Did you know will assess your I:You ratio in your emails before you hit send? Download our free Chrome extension today to try it out. 

3 sales email openers you should be using

Now that we've covered what not to do, let's focus on some alternative approaches that will grab your prospect's attention and make them want to keep reading.

Start with personalization

One of the best ways to grab your prospect's attention is to start with personalization. Reference something specific about their company or role that indicates you've done your research and are genuinely interested in working with them.

For example, "Saw your latest podcast interview on [topic]. I especially appreciated your thoughts on [specific example.]" This opener shows that you've taken the time to learn about the prospect or their business and are approaching them with a specific value proposition.

From there, continue on the 1:1 tone so it feels like the email came from a person and isn’t just another mass email.

The Regie. Chrome extension can find dozens of relevant data points on your buyers, such as podcasts they;ve been on, to help you craft a perfectly personalized cold email. 

Use open-ended questions to hook them

Another effective approach is to start with a question that hooks your prospect and piques their interest. This approach uses the open loop copywriting psychology, which creates a sense of curiosity and keeps the reader engaged.

For example, "How is your team handling tighter tech budgets in a down market?" This opener acknowledges a problem that your prospect may be experiencing. From there, you can position yourself as someone who can help them solve it.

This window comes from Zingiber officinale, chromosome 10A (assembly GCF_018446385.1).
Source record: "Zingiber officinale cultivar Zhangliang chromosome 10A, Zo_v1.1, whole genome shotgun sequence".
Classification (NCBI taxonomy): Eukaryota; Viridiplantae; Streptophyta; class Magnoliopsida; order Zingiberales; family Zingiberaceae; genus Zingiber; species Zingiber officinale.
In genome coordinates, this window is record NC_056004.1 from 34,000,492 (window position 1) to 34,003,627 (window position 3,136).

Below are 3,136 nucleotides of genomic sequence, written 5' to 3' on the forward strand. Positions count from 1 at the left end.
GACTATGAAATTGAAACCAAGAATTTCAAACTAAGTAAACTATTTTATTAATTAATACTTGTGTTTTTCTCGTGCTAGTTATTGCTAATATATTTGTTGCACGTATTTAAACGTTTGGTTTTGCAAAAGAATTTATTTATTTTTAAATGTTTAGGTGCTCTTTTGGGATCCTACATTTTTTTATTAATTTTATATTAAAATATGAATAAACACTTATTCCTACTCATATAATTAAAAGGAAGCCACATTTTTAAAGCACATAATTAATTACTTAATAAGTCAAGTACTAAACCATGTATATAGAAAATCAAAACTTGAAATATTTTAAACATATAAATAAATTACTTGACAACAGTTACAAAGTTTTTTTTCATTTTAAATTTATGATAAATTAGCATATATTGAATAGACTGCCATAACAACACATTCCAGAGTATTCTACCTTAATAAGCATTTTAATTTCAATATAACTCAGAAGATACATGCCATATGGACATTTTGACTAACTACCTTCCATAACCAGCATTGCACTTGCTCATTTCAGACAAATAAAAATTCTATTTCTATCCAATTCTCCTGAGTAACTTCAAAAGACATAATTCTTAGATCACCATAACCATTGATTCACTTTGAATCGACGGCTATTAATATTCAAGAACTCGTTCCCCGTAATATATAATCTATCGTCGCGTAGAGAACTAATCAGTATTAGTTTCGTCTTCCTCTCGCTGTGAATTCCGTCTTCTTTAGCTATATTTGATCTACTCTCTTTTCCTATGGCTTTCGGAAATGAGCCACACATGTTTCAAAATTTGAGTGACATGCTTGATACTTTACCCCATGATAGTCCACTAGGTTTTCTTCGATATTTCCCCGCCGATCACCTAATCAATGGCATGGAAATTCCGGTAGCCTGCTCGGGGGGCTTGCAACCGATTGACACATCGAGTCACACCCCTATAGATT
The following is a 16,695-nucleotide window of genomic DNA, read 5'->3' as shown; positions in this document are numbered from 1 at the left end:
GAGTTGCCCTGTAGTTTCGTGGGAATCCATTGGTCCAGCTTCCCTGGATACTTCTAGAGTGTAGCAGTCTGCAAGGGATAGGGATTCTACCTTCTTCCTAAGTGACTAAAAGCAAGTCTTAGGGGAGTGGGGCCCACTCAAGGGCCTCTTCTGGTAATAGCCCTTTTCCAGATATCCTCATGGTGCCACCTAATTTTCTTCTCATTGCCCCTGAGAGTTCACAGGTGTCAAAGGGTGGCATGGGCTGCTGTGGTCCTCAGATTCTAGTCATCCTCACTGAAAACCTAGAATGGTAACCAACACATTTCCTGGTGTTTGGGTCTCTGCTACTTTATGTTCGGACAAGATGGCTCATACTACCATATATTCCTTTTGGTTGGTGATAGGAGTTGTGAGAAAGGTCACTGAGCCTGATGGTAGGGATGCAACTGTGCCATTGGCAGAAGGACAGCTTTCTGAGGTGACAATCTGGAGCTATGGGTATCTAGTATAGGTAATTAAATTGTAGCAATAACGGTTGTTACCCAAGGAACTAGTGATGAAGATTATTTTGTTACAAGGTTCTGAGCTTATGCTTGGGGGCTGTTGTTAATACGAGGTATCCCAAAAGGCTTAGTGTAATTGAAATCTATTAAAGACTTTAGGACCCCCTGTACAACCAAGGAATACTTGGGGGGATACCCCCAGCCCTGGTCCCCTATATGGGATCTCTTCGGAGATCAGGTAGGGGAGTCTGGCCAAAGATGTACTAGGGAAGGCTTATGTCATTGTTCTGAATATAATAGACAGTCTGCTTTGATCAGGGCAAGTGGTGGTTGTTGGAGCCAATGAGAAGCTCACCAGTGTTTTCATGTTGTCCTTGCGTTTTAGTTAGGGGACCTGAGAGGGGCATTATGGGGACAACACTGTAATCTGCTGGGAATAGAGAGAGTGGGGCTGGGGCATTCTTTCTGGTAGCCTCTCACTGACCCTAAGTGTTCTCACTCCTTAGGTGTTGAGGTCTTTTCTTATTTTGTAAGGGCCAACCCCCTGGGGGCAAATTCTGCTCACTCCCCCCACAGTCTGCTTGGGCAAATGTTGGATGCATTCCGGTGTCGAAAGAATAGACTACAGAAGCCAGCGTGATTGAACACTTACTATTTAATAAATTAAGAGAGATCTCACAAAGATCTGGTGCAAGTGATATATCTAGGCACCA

These options are well suited to automated sequences or in cases where you can’t find specific information on the prospect. You can very easily tailor these questions to be about their role, industry trends, and the like.

Provide context for your email

It’s extremely likely that your prospect hasn't heard of you, or even your company, before, so you don’t have a strong association of self in the inbox just yet. The question that’s going to be top of mind isn’t going to be “hmm, I wonder if [company] can help me?”. It’s going to be “why is this person emailing me?”. 

Provide context for why you're reaching out to them. This can help them understand why your email is relevant to them and increase the chances that they'll keep reading.

For example, "Saw your company is expanding into [specific market]. I’ve worked with companies in that space and wanted to share some insights that may be helpful to you." 

This opener provides context for your email and positions you as someone who can provide value to their specific business challenges.

Two secrets of powerful email openers

There are two things we want you to take from this post. 

1) Whatever you do, never ever hope that an email finds someone well because this might be the result:

2) Stealing email templates may seem like a sure fix for lagging outreach efforts but that will only take you so far. 

If you’re looking to build a meaningful connection with your prospects it's essential to invest time in research and personalize your approach. 

Solutions like the can significantly cut down the time spent on research, making it easier than ever to tailor your emails to each prospect's unique needs and interests while still scaling your outreach. 

By taking the time to understand your audience and craft genuinely engaging messages, you'll not only improve your chances of securing their attention but also build lasting relationships that translate into successful business outcomes. 

Don't settle for shortcuts – invest in understanding your prospects and watch your cold email game reach new heights.